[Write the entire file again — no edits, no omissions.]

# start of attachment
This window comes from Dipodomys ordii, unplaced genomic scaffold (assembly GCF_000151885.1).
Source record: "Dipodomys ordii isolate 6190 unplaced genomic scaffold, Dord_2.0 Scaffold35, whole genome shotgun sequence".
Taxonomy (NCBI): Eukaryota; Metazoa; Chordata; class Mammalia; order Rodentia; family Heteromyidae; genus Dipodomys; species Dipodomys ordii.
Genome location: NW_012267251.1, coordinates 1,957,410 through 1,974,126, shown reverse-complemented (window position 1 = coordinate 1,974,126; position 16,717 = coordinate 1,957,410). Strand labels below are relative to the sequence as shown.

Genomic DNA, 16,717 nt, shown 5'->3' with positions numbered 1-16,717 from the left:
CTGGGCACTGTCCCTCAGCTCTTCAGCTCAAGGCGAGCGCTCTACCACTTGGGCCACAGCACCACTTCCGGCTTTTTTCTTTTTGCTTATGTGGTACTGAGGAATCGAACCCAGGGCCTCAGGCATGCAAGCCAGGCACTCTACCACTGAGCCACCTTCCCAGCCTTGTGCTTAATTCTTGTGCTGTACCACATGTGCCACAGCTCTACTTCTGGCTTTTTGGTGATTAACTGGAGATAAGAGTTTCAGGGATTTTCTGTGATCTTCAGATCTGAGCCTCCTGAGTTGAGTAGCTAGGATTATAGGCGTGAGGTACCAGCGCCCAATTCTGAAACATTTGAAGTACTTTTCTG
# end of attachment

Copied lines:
This window comes from Dipodomys ordii, unplaced genomic scaffold (assembly GCF_000151885.1).
Source record: "Dipodomys ordii isolate 6190 unplaced genomic scaffold, Dord_2.0 Scaffold35, whole genome shotgun sequence".
Taxonomy (NCBI): Eukaryota; Metazoa; Chordata; class Mammalia; order Rodentia; family Heteromyidae; genus Dipodomys; species Dipodomys ordii.
Genome location: NW_012267251.1, coordinates 1,957,410 through 1,974,126, shown reverse-complemented (window position 1 = coordinate 1,974,126; position 16,717 = coordinate 1,957,410). Strand labels below are relative to the sequence as shown.

Genomic DNA, 16,717 nt, shown 5'->3' with positions numbered 1-16,717 from the left:
CTGGGCACTGTCCCTCAGCTCTTCAGCTCAAGGCGAGCGCTCTACCACTTGGGCCACAGCACCACTTCCGGCTTTTTTCTTTTTGCTTATGTGGTACTGAGGAATCGAACCCAGGGCCTCAGGCATGCAAGCCAGGCACTCTACCACTGAGCCACCTTCCCAGCCTTGTGCTTAATTCTTGTGCTGTACCACATGTGCCACAGCTCTACTTCTGGCTTTTTGGTGATTAACTGGAGATAAGAGTTTCAGGGATTTTCTGTGATCTTCAGATCTGAGCCTCCTGAGTTGAGTAGCTAGGATTATAGGCGTGAGGTACCAGCGCCCAATTCTGAAACATTTGAAGTACTTTTCTG